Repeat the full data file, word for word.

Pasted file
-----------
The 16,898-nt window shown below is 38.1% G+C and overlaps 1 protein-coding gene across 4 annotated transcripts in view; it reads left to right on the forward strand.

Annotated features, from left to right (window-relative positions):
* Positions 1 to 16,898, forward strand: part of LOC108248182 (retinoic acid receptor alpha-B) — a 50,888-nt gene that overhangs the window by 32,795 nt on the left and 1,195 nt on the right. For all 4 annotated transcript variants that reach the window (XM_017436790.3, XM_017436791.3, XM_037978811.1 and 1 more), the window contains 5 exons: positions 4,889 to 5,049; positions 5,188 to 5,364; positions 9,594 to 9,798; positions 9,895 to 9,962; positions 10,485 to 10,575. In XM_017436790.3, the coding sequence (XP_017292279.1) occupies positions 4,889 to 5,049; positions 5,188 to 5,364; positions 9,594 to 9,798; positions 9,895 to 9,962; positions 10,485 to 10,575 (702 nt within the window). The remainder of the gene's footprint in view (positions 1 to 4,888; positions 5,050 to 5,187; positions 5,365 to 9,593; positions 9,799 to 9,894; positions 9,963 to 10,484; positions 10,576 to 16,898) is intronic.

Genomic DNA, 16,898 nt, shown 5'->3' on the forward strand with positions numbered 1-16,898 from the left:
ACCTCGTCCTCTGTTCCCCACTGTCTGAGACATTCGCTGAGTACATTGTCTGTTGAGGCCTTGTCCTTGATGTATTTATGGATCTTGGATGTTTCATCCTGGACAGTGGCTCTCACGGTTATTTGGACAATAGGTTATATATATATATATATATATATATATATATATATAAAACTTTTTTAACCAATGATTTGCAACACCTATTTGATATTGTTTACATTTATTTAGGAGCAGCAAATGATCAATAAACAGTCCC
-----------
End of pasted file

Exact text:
The 16,898-nt window shown below is 38.1% G+C and overlaps 1 protein-coding gene across 4 annotated transcripts in view; it reads left to right on the forward strand.

Annotated features, from left to right (window-relative positions):
* Positions 1 to 16,898, forward strand: part of LOC108248182 (retinoic acid receptor alpha-B) — a 50,888-nt gene that overhangs the window by 32,795 nt on the left and 1,195 nt on the right. For all 4 annotated transcript variants that reach the window (XM_017436790.3, XM_017436791.3, XM_037978811.1 and 1 more), the window contains 5 exons: positions 4,889 to 5,049; positions 5,188 to 5,364; positions 9,594 to 9,798; positions 9,895 to 9,962; positions 10,485 to 10,575. In XM_017436790.3, the coding sequence (XP_017292279.1) occupies positions 4,889 to 5,049; positions 5,188 to 5,364; positions 9,594 to 9,798; positions 9,895 to 9,962; positions 10,485 to 10,575 (702 nt within the window). The remainder of the gene's footprint in view (positions 1 to 4,888; positions 5,050 to 5,187; positions 5,365 to 9,593; positions 9,799 to 9,894; positions 9,963 to 10,484; positions 10,576 to 16,898) is intronic.

Genomic DNA, 16,898 nt, shown 5'->3' on the forward strand with positions numbered 1-16,898 from the left:
ACCTCGTCCTCTGTTCCCCACTGTCTGAGACATTCGCTGAGTACATTGTCTGTTGAGGCCTTGTCCTTGATGTATTTATGGATCTTGGATGTTTCATCCTGGACAGTGGCTCTCACGGTTATTTGGACAATAGGTTATATATATATATATATATATATATATATATATATAAAACTTTTTTAACCAATGATTTGCAACACCTATTTGATATTGTTTACATTTATTTAGGAGCAGCAAATGATCAATAAACAGTCCC